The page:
The Magnificent Seven BY ARAN FOLEY This week 35 years ago, on 17 January 1972, seven republican internees escaped from the British prison ship, HMS Maidstone, moored at the coal wharf in Belfast docks, and swam to freedom. They achieved fame in news headlines across the world as ‘The Magnificent Seven’. Originally a Royal Navy submarine depot ship, the Maidstone was used as an emergency billet for British troops. After the introduction of internment, though, of the original 226 people detained, 122 were held in the Maidstone in the most cramped and inhumane of conditions where opportunities for even the most basic of needs such as exercise were virtually non-existent. Gerry Adams was held there for a brief time. Some of the internees had been planning an escape and the transfer of 50 internees to the new internment camp at Magilligan the day before meant they had to urgently push forward their plan. The men — Jim Bryson, Tommy Tolan, Thomas Kane, Martin Taylor, Tommy Gorman, Peter Rodgers and Seán Convery — had noticed a seal swimming through the ring of barbed wire which surrounded the ship. The prisoners reasoned that the gap was also sufficient to allow a human through. They had also been tossing tin cans overboard to monitor the movements of the tide. On the night of 16 January, the conditions were judged right and the escape bid was ready to go. The nervous tension was exacerbated by a late head-count of internees by guards, causing an unexpected delay of 20 minutes which was to almost scupper the escape’s success. The head-count over, the escape went ahead behind schedule. In a scene reminiscent of a Second World War POW movie, the men camouflaged themselves with boot polish and covered themselves in butter to insulate themselves from the cold waters they would have to swim through if they were to make it to freedom. Cutting through a steel bar in a porthole, they clambered down the ship’s steel cable. It took them 20 minutes to swim through the bitingly cold water. Several of the men who couldn’t swim had to be helped by their comrades. Despite this, and serious injuries inflicted by the barbed wire, all seven men made it ashore otherwise unscathed. The problem was that they had landed 500 yards down from the agreed rendezvous point with units of the IRA’s Belfast Brigade, waiting to take them to safe houses. By the time the escapees had made it to the original meeting point, their comrades had left, believing that the non-appearance of the Maidstone men meant that the escape had been aborted. This forced the escapees, cold and dripping wet, to improvise. They commandeered a bus at Queens Road Terminus and drove across the city themselves. Peter Rodgers (clad only in his underpants!) approached a bus driver and asked him for a loan of his overcoat, explaining to the somewhat startled driver, and in something approaching the truth, that he had fallen in to the water. The driver handed over his coat and then set off on his route. On his return at 6.30pm he left the bus. The seven men clambered aboard. Rodgers, who had been a bus driver himself, took the wheel and off they sped. Reaction from the security men at the main gate was minimal, which is probably explainable by the fact that it was not every day they were confronted by the spectacle of a bus full of semi-naked men speeding out the gates. During the journey they were spotted by a British Army patrol but upon entering the staunchly republican area of the Markets the patrol refused to follow them any further for fear of an ambush. Before British troops could surround the area, the men had been spirited away to different parts of Belfast and the British search was in vain. Hours later, sitting in a drinking club, the escapees were much amused – as indeed were most of the country – by the appearance of one Colonel Tony Budd of the Royal Horse Artillery appearing on the TV news to assure them that all was in order. But everything wasn’t in order – the Magnificent Seven were out. The Magnificent Seven escaped from the British prison ship, HMS Maidstone 35 years ago.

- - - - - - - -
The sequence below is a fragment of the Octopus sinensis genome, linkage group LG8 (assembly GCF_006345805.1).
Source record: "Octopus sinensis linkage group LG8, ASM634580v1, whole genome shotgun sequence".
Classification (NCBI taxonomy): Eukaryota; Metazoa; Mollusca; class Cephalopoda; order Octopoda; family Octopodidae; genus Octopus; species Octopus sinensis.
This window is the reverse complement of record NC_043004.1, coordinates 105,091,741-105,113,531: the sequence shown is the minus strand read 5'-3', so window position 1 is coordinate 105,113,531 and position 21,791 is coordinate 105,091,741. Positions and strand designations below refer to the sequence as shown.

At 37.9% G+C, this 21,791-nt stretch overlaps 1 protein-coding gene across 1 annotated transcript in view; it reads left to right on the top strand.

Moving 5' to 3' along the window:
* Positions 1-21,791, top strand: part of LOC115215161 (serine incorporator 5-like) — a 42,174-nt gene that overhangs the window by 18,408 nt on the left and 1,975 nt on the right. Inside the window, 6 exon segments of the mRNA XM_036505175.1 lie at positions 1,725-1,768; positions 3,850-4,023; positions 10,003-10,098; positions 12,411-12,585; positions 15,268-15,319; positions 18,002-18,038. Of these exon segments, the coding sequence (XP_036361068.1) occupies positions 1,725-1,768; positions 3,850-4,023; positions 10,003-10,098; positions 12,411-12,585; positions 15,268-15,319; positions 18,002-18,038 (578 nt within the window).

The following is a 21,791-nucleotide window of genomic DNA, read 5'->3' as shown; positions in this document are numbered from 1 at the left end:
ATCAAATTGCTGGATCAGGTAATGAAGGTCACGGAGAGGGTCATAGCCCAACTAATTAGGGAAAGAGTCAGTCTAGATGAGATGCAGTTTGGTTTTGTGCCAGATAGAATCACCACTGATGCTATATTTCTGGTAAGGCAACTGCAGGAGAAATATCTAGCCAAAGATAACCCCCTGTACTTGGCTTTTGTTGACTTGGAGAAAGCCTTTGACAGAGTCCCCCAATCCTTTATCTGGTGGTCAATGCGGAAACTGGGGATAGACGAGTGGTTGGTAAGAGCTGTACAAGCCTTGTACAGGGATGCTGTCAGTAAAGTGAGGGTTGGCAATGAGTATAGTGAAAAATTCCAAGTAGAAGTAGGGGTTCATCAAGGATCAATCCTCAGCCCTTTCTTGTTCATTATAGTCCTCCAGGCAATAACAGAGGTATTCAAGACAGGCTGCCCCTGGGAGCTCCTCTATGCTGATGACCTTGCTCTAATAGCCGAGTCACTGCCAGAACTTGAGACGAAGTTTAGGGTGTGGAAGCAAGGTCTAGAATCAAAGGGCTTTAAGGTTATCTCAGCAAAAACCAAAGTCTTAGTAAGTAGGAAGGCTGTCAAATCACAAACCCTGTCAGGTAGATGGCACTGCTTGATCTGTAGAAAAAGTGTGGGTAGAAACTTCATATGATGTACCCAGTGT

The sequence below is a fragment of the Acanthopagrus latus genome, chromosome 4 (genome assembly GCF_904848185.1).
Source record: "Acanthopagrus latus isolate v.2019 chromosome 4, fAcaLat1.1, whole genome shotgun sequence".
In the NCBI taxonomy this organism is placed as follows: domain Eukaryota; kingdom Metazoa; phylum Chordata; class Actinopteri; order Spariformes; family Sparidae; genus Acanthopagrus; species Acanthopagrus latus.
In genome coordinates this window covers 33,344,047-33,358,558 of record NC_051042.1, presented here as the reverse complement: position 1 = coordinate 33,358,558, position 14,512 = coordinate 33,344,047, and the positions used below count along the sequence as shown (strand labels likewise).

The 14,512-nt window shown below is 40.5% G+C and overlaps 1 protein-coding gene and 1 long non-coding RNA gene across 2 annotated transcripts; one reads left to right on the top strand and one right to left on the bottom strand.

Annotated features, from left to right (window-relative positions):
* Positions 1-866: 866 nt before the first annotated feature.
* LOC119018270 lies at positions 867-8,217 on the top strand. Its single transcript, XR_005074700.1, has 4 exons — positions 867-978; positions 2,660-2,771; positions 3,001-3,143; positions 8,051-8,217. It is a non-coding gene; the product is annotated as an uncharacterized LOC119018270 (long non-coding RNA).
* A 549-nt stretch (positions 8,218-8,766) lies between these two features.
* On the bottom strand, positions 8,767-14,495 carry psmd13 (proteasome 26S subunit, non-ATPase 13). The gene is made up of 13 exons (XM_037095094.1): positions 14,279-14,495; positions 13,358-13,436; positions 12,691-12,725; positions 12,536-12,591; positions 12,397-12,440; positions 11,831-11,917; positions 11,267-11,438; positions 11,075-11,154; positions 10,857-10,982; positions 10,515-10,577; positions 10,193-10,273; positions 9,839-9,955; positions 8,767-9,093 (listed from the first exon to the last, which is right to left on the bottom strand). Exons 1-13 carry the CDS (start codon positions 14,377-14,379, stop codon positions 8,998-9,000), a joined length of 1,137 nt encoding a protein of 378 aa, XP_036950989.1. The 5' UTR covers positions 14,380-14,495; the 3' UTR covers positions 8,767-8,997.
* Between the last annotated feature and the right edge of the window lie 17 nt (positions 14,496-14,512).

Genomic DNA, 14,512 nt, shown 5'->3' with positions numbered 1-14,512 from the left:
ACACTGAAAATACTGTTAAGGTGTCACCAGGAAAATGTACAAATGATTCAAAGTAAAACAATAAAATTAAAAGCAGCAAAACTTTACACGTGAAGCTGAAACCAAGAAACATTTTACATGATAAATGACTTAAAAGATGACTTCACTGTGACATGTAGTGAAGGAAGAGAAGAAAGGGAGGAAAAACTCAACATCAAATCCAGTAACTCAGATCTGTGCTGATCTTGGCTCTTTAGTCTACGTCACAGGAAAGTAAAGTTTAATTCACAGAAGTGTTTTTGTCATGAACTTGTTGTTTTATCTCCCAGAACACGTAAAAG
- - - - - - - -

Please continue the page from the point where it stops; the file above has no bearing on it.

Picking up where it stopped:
Release of previously unseen vintage aerial photographs of Ulster